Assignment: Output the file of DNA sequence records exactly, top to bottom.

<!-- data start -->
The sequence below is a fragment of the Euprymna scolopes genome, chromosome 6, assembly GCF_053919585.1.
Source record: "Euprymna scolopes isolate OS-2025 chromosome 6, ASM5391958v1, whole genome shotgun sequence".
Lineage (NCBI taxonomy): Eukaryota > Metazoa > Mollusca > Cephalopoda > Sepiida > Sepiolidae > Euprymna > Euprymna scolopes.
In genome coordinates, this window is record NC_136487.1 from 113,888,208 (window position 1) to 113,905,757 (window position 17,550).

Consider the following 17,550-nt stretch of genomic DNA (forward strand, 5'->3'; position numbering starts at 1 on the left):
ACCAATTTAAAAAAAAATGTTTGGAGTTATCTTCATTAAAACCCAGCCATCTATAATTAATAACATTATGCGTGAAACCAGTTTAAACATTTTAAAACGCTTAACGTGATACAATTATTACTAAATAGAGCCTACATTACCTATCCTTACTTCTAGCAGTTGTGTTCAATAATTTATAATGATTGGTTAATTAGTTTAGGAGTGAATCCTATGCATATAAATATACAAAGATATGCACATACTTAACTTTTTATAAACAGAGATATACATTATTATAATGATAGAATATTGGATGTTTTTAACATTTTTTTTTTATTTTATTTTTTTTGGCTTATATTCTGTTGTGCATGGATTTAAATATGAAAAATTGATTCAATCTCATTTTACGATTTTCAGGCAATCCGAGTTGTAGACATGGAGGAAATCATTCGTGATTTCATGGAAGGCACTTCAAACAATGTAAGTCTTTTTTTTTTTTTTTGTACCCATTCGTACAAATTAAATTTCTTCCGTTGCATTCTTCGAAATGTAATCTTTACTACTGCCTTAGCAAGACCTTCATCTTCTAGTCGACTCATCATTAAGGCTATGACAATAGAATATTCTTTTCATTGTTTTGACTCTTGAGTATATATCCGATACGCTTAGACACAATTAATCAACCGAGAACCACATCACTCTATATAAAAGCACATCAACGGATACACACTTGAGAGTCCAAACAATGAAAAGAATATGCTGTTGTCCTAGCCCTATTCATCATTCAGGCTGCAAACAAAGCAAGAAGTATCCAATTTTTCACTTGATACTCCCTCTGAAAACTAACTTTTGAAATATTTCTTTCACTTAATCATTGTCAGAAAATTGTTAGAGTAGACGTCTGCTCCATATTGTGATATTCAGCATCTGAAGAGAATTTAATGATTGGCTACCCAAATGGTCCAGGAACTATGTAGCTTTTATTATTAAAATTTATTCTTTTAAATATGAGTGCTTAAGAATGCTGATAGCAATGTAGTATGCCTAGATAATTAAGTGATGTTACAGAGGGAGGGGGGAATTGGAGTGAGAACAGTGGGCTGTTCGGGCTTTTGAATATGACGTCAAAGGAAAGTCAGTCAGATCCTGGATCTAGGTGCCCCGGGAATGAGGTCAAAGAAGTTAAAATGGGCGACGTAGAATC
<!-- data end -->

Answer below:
The sequence below is a fragment of the Euprymna scolopes genome, chromosome 6, assembly GCF_053919585.1.
Source record: "Euprymna scolopes isolate OS-2025 chromosome 6, ASM5391958v1, whole genome shotgun sequence".
Lineage (NCBI taxonomy): Eukaryota > Metazoa > Mollusca > Cephalopoda > Sepiida > Sepiolidae > Euprymna > Euprymna scolopes.
In genome coordinates, this window is record NC_136487.1 from 113,888,208 (window position 1) to 113,905,757 (window position 17,550).

Consider the following 17,550-nt stretch of genomic DNA (forward strand, 5'->3'; position numbering starts at 1 on the left):
ACCAATTTAAAAAAAAATGTTTGGAGTTATCTTCATTAAAACCCAGCCATCTATAATTAATAACATTATGCGTGAAACCAGTTTAAACATTTTAAAACGCTTAACGTGATACAATTATTACTAAATAGAGCCTACATTACCTATCCTTACTTCTAGCAGTTGTGTTCAATAATTTATAATGATTGGTTAATTAGTTTAGGAGTGAATCCTATGCATATAAATATACAAAGATATGCACATACTTAACTTTTTATAAACAGAGATATACATTATTATAATGATAGAATATTGGATGTTTTTAACATTTTTTTTTTATTTTATTTTTTTTGGCTTATATTCTGTTGTGCATGGATTTAAATATGAAAAATTGATTCAATCTCATTTTACGATTTTCAGGCAATCCGAGTTGTAGACATGGAGGAAATCATTCGTGATTTCATGGAAGGCACTTCAAACAATGTAAGTCTTTTTTTTTTTTTTTGTACCCATTCGTACAAATTAAATTTCTTCCGTTGCATTCTTCGAAATGTAATCTTTACTACTGCCTTAGCAAGACCTTCATCTTCTAGTCGACTCATCATTAAGGCTATGACAATAGAATATTCTTTTCATTGTTTTGACTCTTGAGTATATATCCGATACGCTTAGACACAATTAATCAACCGAGAACCACATCACTCTATATAAAAGCACATCAACGGATACACACTTGAGAGTCCAAACAATGAAAAGAATATGCTGTTGTCCTAGCCCTATTCATCATTCAGGCTGCAAACAAAGCAAGAAGTATCCAATTTTTCACTTGATACTCCCTCTGAAAACTAACTTTTGAAATATTTCTTTCACTTAATCATTGTCAGAAAATTGTTAGAGTAGACGTCTGCTCCATATTGTGATATTCAGCATCTGAAGAGAATTTAATGATTGGCTACCCAAATGGTCCAGGAACTATGTAGCTTTTATTATTAAAATTTATTCTTTTAAATATGAGTGCTTAAGAATGCTGATAGCAATGTAGTATGCCTAGATAATTAAGTGATGTTACAGAGGGAGGGGGGAATTGGAGTGAGAACAGTGGGCTGTTCGGGCTTTTGAATATGACGTCAAAGGAAAGTCAGTCAGATCCTGGATCTAGGTGCCCCGGGAATGAGGTCAAAGAAGTTAAAATGGGCGACGTAGAATC